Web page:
Visualizing Words: An Art-History Post

This altarpiece is quite large—120”x104”—which always makes me think about what it would be like to be in its presence on a regular basis when it was part of the chapel decorations in Siena Cathedral.  (I would urge you to look at it on Google Art as you can zoom in and see all the […]

Music descriptions in TV captions

When I watch TV, I generally watch with captioning enabled. There’ve long been captions of various sorts to indicate when music is playing, but I feel like in the past couple of years, the captioners have started getting more creative in their descriptions of the music. For example, in the first three episodes of the […]

Ming dynasty rebus

The Asian Art Museum’s online collection includes a dish labeled as Foliated dish with bird, deer, wasps, and monkey, from the Ming dynasty (specifically the period corresponding to 1567-1572). The images on the plate turn out to be a rebus. (See also column YY.) The images include, among other elements, a bird, a deer, some […]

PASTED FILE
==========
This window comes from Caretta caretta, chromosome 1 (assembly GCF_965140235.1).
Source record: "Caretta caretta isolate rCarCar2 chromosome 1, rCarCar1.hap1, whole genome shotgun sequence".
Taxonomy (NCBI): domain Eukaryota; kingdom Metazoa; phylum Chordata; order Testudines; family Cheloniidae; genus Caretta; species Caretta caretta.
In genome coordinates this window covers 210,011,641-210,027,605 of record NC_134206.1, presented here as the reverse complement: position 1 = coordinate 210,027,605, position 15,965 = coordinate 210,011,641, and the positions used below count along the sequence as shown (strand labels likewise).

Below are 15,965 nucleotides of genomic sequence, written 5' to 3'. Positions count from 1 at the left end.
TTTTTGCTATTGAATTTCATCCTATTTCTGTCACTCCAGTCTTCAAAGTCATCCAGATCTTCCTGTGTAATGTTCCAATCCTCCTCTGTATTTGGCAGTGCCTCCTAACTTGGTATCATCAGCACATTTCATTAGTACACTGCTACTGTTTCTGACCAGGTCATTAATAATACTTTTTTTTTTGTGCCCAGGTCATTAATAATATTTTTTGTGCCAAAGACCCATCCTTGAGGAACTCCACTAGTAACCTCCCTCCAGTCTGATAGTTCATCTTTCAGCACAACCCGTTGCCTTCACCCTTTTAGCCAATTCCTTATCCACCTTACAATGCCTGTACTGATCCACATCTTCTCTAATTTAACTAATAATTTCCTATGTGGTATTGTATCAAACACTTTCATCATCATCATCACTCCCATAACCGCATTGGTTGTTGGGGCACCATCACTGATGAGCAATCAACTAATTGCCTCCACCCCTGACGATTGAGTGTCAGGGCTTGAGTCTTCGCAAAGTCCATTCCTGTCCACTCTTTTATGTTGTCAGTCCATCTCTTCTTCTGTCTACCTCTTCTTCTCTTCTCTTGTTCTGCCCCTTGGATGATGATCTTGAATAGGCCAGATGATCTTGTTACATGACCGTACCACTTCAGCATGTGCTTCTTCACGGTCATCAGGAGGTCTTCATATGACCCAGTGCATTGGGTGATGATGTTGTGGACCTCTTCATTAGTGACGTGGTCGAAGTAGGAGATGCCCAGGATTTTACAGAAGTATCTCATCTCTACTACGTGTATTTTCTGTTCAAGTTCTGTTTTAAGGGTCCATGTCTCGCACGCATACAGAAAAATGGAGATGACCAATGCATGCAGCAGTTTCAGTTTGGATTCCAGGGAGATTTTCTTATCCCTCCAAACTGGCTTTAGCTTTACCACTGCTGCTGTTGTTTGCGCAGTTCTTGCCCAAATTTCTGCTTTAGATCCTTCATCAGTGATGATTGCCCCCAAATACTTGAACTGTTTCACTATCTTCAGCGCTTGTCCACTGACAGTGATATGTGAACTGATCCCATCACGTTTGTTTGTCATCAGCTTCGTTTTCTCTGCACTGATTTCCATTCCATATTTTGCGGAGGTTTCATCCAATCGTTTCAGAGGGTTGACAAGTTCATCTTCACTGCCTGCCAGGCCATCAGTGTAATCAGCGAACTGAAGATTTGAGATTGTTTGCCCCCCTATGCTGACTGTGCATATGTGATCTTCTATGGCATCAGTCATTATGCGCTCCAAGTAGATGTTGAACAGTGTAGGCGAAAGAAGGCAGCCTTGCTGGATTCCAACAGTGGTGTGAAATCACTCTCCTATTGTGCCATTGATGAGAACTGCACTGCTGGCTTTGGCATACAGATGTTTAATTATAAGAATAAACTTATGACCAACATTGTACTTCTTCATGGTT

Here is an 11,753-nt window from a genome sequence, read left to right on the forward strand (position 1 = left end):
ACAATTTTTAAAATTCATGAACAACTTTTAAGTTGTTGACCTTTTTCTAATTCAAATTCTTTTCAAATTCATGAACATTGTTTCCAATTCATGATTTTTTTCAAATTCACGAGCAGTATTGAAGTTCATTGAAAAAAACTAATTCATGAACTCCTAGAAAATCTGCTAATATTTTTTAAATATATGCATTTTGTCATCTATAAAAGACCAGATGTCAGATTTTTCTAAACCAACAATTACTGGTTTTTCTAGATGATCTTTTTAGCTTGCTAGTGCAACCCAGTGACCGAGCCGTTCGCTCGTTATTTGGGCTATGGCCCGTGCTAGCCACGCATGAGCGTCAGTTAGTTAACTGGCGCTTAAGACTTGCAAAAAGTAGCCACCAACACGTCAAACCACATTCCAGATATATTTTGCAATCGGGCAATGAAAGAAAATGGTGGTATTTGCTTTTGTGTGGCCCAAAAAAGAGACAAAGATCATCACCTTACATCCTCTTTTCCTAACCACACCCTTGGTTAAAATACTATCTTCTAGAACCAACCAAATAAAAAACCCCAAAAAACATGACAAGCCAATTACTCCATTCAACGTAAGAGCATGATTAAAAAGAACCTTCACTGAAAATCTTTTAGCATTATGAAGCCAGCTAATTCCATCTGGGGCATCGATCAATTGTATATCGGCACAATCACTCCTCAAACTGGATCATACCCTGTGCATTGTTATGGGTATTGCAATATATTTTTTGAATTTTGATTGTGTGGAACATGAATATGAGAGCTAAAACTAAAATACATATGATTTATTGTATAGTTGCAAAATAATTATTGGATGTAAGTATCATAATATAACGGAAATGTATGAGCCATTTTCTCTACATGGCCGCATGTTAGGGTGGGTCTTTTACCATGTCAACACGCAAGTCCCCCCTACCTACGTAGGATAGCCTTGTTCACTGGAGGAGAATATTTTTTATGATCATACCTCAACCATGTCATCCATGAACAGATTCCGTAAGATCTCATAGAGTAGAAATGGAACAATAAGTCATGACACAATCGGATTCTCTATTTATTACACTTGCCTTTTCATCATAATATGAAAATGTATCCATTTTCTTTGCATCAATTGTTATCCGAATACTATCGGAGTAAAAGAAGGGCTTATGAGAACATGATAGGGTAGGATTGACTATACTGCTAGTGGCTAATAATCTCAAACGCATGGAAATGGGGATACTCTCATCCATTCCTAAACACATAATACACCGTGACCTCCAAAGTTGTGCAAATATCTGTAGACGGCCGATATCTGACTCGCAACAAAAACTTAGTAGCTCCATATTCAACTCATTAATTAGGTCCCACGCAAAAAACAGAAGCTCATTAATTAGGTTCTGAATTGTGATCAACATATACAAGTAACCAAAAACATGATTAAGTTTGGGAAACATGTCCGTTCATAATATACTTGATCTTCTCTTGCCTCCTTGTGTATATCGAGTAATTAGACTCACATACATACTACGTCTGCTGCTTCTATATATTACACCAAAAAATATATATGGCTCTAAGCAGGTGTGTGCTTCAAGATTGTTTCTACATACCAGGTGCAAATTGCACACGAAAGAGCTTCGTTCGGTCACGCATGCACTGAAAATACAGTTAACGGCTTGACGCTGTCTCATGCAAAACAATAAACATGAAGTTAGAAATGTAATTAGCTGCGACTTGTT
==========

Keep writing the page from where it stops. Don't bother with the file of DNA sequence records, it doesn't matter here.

launchedits

I was momentarily very confused by this phrase in a news article: Google also just launchedits own audiobook service In particular, I wondered what launch edits were. Eventually I figured out there was a space missing after the d, and that phrase was meant to be launched its.

Typography map of Europe

Fascinating article (from 2012) about a German map that showed “the distribution of typefaces across Europe in 1901.” Article goes on to discuss the political significance of the Fraktur style of typefaces, and the ways that the Nazis first embraced and then rejected that style.

XXX: uʍop-ǝpısdn

It appears that in all these years, I’ve never yet written about turning text upside-down. Note: It’s possible that some parts of this column won’t be readable, depending on the font in which you’re reading it. Apologies if so. I think that if you view this column on the Words & Stuff site, in a […]